Unfortunately, deaths and serious burn injuries from fires occur all too frequently. Each year in the U.S., more than 450,000 serious burn injuries occur.
In just one year, the number of people who died from fire or smoke inhalation reached 3,275. (1) “The odds of a U.S. resident dying from exposure to fire, flames or smoke is 1 in 1442,” according to the American Burn Association. (2)
The New York Post reported that in New York City 88 people died in fires during 2018. That number was up from the previous year’s total of 73. (3)
And, the U.S. Fire Administration data for 2017 indicate that in New York there were 1.4 deaths and 18.1 injuries per 1,000 fires. (4)
Even when you survive your injuries, your life will never be the same. Your recovery can take weeks, months, or even years. If you have received burn injuries, you are probably facing multiple treatments as you try to recover.
What Is a Burn Injury?
“Burns are tissue damage that results from heat, overexposure to the sun or other radiation, or chemical or electrical contact,” says the Mayo Clinic. (5)
Burn victims can suffer serious and painful injuries that may be life threatening, debilitating, or have complications. Besides the vision many people have of burns due to a large fire breaking out, there are different causes and types of burns.
Types of Burns
There are several types of burns: (6)
- Thermal burns from touching hot objects, such as heat, fire, steam, grease, or scalding water.
- Chemical burns from exposure to acids or alkalis, such as detergents, paint thinner, lye, or gasoline.
- Friction burns from hard objects rubbing against the skin, such as scrapes or abrasions.
- Electrical burns from electrical currents running through the body, such as lightning strikes or touching “live” wires.
- Radiation burns from cancer treatments, X-rays, and prolonged exposure to sunlight.
Burn Severity and Symptoms
Burn severity is measured in terms of degrees, your age, and the percentage of skin area affected by the burn, among other factors, explains The Model Systems Knowledge Translation Center (MSKTC). (7)
Mayo Clinic adds, “Burn symptoms vary depending on how deep the skin damage is. It can take a day or two for the signs and symptoms of a severe burn to develop.” (8)
- First-degree burns happen when damage is limited to the first layer of skin (epidermis). With first-degree burns, you may have pain and your skin gets red but does not break. Healing takes place within 3 to 5 days and normally leaves no scar, nor infection. (9) (10)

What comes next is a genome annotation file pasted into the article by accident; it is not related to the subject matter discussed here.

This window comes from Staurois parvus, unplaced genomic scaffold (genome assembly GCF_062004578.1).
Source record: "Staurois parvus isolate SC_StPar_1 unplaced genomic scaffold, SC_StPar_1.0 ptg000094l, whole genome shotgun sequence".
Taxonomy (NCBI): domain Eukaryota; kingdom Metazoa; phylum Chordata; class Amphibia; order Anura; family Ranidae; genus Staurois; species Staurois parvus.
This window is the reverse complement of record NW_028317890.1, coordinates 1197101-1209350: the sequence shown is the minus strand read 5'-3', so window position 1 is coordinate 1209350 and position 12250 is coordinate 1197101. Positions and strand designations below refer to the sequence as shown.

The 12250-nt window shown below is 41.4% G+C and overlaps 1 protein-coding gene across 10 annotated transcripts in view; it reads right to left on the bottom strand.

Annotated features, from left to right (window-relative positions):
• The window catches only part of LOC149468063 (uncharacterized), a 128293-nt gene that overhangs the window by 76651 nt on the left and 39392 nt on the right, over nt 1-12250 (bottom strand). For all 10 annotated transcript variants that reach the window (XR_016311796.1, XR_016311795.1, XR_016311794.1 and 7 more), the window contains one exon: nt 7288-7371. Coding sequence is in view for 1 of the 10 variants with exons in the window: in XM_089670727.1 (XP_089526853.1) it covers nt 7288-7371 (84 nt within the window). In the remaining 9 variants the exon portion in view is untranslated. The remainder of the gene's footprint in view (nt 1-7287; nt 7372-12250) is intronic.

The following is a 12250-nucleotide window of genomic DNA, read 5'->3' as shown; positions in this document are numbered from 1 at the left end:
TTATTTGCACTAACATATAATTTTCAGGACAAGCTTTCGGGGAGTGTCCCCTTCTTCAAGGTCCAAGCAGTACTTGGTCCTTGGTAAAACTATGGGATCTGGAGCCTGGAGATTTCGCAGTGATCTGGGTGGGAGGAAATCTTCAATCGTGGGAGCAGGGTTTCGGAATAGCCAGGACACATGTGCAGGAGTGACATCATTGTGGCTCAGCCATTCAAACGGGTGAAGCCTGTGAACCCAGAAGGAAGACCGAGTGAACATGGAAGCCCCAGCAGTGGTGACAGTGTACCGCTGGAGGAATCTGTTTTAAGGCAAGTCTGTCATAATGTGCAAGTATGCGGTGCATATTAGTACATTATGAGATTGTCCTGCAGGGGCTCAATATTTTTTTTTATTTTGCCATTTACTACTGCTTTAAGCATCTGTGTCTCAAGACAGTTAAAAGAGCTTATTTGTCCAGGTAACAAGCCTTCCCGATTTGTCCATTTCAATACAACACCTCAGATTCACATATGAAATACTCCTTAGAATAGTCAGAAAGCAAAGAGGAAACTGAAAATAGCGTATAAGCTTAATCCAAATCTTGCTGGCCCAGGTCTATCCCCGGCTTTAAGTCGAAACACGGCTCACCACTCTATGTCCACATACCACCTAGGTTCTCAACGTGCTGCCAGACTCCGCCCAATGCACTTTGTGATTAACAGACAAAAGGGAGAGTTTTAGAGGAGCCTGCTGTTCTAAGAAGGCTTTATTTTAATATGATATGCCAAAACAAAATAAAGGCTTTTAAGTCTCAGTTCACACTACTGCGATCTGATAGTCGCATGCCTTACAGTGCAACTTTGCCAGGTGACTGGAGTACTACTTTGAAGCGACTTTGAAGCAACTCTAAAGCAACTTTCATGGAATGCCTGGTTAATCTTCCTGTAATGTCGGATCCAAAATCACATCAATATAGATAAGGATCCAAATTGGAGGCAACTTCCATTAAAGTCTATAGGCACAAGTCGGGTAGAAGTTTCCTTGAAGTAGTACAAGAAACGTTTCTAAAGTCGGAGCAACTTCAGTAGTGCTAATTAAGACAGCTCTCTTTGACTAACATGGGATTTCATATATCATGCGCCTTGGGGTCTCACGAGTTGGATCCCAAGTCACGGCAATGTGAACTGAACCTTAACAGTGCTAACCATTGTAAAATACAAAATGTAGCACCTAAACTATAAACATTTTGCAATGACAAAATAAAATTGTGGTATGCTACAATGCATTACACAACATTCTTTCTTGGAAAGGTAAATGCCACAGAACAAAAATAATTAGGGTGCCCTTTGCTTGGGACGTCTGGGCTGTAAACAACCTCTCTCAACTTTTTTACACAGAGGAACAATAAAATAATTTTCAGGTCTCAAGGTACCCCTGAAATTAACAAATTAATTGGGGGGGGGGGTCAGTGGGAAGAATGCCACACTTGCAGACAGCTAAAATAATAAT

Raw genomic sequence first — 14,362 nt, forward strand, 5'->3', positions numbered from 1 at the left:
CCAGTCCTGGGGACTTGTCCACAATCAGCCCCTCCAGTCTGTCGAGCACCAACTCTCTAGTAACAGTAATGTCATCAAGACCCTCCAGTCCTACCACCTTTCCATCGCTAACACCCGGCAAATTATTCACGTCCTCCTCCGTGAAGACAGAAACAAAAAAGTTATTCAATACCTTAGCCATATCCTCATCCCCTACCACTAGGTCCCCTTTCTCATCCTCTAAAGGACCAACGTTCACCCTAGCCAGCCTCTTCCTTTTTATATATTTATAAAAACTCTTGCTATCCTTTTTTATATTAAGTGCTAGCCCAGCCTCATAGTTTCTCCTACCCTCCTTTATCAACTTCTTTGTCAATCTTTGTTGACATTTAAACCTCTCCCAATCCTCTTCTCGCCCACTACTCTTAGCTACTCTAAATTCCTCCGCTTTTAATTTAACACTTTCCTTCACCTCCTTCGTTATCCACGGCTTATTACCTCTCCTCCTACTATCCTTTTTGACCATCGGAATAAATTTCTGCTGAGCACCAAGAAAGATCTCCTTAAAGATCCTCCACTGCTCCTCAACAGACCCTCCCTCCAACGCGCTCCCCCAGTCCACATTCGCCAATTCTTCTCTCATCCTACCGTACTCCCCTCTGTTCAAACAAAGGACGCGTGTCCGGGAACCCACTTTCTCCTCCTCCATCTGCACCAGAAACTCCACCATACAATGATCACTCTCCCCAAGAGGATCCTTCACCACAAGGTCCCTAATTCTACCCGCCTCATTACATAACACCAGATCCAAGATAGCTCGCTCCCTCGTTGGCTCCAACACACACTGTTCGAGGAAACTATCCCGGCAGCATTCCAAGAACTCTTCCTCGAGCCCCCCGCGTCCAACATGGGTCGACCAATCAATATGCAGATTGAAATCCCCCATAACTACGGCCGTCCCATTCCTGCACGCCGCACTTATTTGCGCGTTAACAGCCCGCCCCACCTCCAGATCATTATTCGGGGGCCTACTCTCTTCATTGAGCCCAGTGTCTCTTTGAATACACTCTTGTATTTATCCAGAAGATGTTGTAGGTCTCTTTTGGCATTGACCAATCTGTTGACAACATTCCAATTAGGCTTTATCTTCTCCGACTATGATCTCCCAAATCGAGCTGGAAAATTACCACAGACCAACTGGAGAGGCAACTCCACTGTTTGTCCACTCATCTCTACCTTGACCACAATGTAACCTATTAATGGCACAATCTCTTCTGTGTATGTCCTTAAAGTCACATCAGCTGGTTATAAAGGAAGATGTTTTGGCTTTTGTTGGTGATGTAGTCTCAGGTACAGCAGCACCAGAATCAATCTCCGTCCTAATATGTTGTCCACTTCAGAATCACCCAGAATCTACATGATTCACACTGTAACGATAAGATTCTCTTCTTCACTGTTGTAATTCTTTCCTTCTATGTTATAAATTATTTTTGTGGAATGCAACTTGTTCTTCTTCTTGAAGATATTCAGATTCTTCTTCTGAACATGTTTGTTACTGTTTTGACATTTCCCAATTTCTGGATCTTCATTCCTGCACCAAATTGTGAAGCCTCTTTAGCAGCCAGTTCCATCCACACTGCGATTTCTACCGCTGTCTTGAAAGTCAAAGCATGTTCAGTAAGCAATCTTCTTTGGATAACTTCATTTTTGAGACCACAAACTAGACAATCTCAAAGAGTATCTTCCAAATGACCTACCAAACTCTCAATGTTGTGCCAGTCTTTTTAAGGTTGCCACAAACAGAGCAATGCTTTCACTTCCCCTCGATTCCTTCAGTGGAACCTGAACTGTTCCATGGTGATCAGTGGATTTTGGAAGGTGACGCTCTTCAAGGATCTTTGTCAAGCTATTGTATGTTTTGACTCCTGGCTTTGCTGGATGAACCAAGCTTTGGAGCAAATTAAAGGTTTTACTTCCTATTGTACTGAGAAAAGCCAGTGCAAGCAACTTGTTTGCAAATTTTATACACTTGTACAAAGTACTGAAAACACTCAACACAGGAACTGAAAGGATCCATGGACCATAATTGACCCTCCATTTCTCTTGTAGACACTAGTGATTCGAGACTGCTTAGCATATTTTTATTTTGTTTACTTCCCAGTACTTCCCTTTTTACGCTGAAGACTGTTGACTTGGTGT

- Second-degree burns damage the epidermis and the second layer of skin (dermis). They are painful. With these second-degree burns, your damaged areas swell, appear red, and blister. Damaged skin grows back, but there can be scarring.(11) (12)
- Third-degree burns go through the epidermis and dermis to the underlying fat, muscle, and deeper tissues. Damaged areas can appear charred ― looking black, brown, white, or deep red ― and your skin may have a leathery appearance. Nerves in the affected areas may be destroyed and become numb to touch. These burns require significant treatment to heal.(13) (14)
- Fourth-degree burns destroy skin, fat, muscle, and even bone.(15)
Treatments for serious burn injuries range from medications and wound dressings to therapy and surgery. Treatments may take months and require follow-up care besides physical and occupational therapy. Treating a burn injury can be expensive and painful. (16)
According to the Mayo Clinic, serious burn victims may require a procedure where a breathing tube (tracheostomy) is inserted into a hole created in your neck so you can breathe. You may also require a feeding tube and intravenous (IV) fluids to prevent dehydration and organ failure. Antibiotics, along with pain and anxiety medications, can be administered intravenously. (17)
Other serious burn treatments include: (18)
- Wound cleansing using ultrasound mist.
- Creams and ointments to prevent infections.
- Dressings to prepare your wound to heal.
- Plastic surgery to improve appearance and flexibility of your affected joints.
- Skin graft procedures using sections of healthy skin to replace scarred or damaged tissues in deep burns.
- Tetanus shot.
With some serious burn injuries, unhealthy tissues must first be removed before healing can begin. This may require another surgical procedure.
Debridement is a procedure to remove unhealthy tissue from a wound to promote healing.
Some of the reasons for debridement are to: (19)
- Clean away crust, dirt, and debris.
- Decrease scarring by creating a neat wound edge.
- Help severe burns or pressure sores heal.
- Remove dead cells or infected areas.
- Take a sample of tissue for testing.
Yet every procedure has risks and complications. Some risks and complications with debridement include: (20)
- Delayed healing.
- Loss of healthy tissue.
In serious burn injuries that cover a large area of the body, skin grafts may be necessary.
Skin Graft Surgery
“Skin grafts are thin layers of skin that surgeons take from an unburned area and then surgically place on the burned area,” explains MSKTC.
There are several types of skin graft procedures: (21)
- Autografts: healthy skin from one area of the body used to replace damaged skin in another area.
- Split-thickness skin graft: a type of autograft where the damaged skin is replaced with healthy skin taken from the epidermis and a thin layer of the dermis.
- Full-thickness skin graft: a type of autograft where damaged skin is replaced with healthy skin that includes both the epidermis and dermis layers.
- Allografts and homografts: temporary grafts to cover a wound where donor skin comes from another person or a cadaver.
- Xenografts: temporary grafts that use skin from a pig.
- Meshed grafts: a technique where the donor skin is perforated with tiny holes so the skin can expand as a type of mesh to cover a larger area.
- Sheet grafts: when graft skin is placed directly on the damaged area without being meshed.